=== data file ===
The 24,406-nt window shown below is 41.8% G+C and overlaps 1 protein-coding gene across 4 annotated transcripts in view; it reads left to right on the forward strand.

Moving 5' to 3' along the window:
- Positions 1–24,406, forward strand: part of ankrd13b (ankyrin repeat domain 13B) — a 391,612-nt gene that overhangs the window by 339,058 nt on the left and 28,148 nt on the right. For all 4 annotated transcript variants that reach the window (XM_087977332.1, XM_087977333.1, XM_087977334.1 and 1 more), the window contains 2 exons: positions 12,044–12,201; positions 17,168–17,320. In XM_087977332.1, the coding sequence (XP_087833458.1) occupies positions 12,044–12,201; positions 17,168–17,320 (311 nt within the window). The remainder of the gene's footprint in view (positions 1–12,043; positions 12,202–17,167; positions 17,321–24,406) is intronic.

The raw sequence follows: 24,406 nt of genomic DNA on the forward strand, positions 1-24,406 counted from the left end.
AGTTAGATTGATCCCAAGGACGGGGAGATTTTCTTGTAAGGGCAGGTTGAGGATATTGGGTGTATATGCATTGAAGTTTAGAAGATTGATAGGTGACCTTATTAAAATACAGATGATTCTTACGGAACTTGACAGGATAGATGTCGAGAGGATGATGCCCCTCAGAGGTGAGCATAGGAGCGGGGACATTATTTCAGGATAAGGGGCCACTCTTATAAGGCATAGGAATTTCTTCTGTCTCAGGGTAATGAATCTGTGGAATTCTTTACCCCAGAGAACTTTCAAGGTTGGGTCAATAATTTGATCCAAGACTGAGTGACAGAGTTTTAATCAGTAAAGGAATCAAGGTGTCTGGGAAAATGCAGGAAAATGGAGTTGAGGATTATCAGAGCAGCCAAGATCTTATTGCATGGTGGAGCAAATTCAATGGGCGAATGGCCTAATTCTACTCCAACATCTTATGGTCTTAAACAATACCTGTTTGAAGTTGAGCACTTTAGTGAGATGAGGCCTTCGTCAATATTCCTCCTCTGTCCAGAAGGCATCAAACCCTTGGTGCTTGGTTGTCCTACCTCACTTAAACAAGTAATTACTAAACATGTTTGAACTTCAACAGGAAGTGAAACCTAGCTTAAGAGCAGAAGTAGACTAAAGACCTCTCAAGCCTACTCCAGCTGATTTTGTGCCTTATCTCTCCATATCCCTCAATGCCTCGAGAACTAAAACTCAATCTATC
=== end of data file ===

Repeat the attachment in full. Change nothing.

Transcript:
The 24,406-nt window shown below is 41.8% G+C and overlaps 1 protein-coding gene across 4 annotated transcripts in view; it reads left to right on the forward strand.

Moving 5' to 3' along the window:
- Positions 1–24,406, forward strand: part of ankrd13b (ankyrin repeat domain 13B) — a 391,612-nt gene that overhangs the window by 339,058 nt on the left and 28,148 nt on the right. For all 4 annotated transcript variants that reach the window (XM_087977332.1, XM_087977333.1, XM_087977334.1 and 1 more), the window contains 2 exons: positions 12,044–12,201; positions 17,168–17,320. In XM_087977332.1, the coding sequence (XP_087833458.1) occupies positions 12,044–12,201; positions 17,168–17,320 (311 nt within the window). The remainder of the gene's footprint in view (positions 1–12,043; positions 12,202–17,167; positions 17,321–24,406) is intronic.

The raw sequence follows: 24,406 nt of genomic DNA on the forward strand, positions 1-24,406 counted from the left end.
AGTTAGATTGATCCCAAGGACGGGGAGATTTTCTTGTAAGGGCAGGTTGAGGATATTGGGTGTATATGCATTGAAGTTTAGAAGATTGATAGGTGACCTTATTAAAATACAGATGATTCTTACGGAACTTGACAGGATAGATGTCGAGAGGATGATGCCCCTCAGAGGTGAGCATAGGAGCGGGGACATTATTTCAGGATAAGGGGCCACTCTTATAAGGCATAGGAATTTCTTCTGTCTCAGGGTAATGAATCTGTGGAATTCTTTACCCCAGAGAACTTTCAAGGTTGGGTCAATAATTTGATCCAAGACTGAGTGACAGAGTTTTAATCAGTAAAGGAATCAAGGTGTCTGGGAAAATGCAGGAAAATGGAGTTGAGGATTATCAGAGCAGCCAAGATCTTATTGCATGGTGGAGCAAATTCAATGGGCGAATGGCCTAATTCTACTCCAACATCTTATGGTCTTAAACAATACCTGTTTGAAGTTGAGCACTTTAGTGAGATGAGGCCTTCGTCAATATTCCTCCTCTGTCCAGAAGGCATCAAACCCTTGGTGCTTGGTTGTCCTACCTCACTTAAACAAGTAATTACTAAACATGTTTGAACTTCAACAGGAAGTGAAACCTAGCTTAAGAGCAGAAGTAGACTAAAGACCTCTCAAGCCTACTCCAGCTGATTTTGTGCCTTATCTCTCCATATCCCTCAATGCCTCGAGAACTAAAACTCAATCTATC